[0044] Only post-package data was obtained for the devices that were trimmed. Therefore, offset voltage from the “ideal” voltage of 1.2V was collected for these particular devices, and not the actual package shift.

[0045] The statistical mean and the standard deviation results of the package shift for the dies sent through all three process, and post-package voltage variations for the trimmed devices are summarized in Table II below. Table II also shows the number of devices tested. All measurements were taken at room temperature.

[0046] When planarized, both the mean and the standard deviation of bandgap package shift improved by 16% and 18% respectively. With the metallic overcoat, the mean and the standard deviation improved even further. From the planarized to the metallic overcoat dies, the mean improved by 37% and the standard deviation improved by 36% while improving 47% and 48% respectively, relative to non-planarized dies. This experimental data therefore shows that coating the top of the die with a metallic layer of copper having about 15 μm in thickness alleviated random package shift by almost one-half. The offset performance of the trimmed devices showed no significant improvement with planarization. A 3σ improvement of 35% was achieved however, with the metallic overcoat.

[0047] In view of the above, it can be seen that this invention presents a significant advancement in the art of minimizing package-shift effects in integrated circuits. Although the invention has been described in reference to bandgap voltage reference circuits, it is applicable to any integrated circuit that suffers performance degradation due to package shifts. Further, this invention has been described in considerable detail in order to provide those skilled in the data communication art with the information needed to apply the novel principles and to construct and use such specialized components as are required. In view of the foregoing descriptions, it should further be apparent that the present invention represents a significant departure from the prior art in construction and operation. However, while particular embodiments of the present invention have been described herein in detail, it is to be understood that various alterations, modifications and substitutions can be made therein without departing in any way from the spirit and scope of the present invention, as defined in the claims which follow.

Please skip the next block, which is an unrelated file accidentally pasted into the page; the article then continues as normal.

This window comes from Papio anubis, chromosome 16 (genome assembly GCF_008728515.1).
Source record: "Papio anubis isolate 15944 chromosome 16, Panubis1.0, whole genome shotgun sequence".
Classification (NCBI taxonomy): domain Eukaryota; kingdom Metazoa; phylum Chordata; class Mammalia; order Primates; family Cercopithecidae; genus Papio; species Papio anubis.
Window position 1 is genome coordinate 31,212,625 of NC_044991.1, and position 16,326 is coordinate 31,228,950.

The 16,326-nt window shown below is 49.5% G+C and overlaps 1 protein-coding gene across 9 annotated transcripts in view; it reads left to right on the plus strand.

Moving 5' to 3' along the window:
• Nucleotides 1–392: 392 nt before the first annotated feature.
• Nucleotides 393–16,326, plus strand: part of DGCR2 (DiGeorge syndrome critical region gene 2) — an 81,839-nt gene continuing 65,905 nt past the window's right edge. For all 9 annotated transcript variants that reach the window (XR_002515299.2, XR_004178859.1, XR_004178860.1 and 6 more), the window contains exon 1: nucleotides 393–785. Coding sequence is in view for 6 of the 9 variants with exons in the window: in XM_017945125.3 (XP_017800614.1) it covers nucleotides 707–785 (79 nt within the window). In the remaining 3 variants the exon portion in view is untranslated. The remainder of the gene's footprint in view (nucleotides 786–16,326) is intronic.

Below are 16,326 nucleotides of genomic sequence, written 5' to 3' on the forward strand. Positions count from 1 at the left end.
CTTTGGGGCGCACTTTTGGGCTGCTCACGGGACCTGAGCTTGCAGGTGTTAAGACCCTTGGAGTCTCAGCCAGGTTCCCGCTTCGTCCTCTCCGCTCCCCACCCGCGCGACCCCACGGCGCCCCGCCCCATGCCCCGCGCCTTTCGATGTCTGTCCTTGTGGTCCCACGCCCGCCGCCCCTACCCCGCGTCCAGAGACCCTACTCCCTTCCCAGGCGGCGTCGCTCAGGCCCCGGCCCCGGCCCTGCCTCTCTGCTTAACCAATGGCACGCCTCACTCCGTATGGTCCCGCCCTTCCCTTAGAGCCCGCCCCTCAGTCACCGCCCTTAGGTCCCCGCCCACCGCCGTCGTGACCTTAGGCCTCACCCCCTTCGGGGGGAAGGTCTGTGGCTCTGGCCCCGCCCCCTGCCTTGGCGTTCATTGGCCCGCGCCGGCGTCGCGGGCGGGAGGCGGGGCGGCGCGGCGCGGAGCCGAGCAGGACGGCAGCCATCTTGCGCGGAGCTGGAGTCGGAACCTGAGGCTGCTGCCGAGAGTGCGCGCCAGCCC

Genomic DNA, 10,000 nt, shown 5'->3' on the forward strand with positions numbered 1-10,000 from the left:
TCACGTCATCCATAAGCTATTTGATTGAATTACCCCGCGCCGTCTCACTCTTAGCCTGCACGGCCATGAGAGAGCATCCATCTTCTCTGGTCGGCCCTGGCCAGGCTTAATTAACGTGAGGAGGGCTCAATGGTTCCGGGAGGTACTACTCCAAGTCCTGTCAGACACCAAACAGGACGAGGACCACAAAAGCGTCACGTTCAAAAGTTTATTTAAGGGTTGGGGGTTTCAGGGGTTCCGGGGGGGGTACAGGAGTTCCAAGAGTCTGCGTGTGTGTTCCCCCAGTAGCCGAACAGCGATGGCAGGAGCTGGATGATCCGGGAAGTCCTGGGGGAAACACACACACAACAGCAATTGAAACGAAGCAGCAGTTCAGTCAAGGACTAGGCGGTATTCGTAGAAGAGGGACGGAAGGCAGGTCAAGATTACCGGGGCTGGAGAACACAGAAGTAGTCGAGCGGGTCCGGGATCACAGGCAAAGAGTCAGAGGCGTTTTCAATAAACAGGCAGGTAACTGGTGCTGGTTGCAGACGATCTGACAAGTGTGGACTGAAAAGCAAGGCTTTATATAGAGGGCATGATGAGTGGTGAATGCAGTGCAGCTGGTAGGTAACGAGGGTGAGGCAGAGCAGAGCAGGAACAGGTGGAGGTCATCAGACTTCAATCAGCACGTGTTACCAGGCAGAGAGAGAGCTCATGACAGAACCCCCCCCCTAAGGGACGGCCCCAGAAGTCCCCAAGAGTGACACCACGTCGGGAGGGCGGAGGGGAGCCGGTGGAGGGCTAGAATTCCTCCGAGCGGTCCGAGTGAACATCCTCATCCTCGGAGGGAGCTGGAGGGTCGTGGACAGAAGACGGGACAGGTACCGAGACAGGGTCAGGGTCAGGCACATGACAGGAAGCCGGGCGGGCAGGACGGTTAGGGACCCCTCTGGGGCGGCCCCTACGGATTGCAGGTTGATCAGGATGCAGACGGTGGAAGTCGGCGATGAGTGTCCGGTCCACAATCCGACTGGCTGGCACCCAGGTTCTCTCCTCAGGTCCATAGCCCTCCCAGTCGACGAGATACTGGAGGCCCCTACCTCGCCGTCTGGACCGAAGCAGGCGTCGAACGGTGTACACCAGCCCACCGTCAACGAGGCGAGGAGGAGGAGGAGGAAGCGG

BRIEF DESCRIPTION OF THE DRAWINGS

[0026] Other aspects and features of the present invention, and many of the attendant advantages of the present invention, will be better understood by reference to the following detailed description, when considered in connection with the accompanying drawings, in which like reference numerals designate like parts throughout the figures thereof, and wherein:

[0027]FIG. 1 is a schematic diagram illustrating a first-order Brokaw type bandgap reference circuit that is known in the art;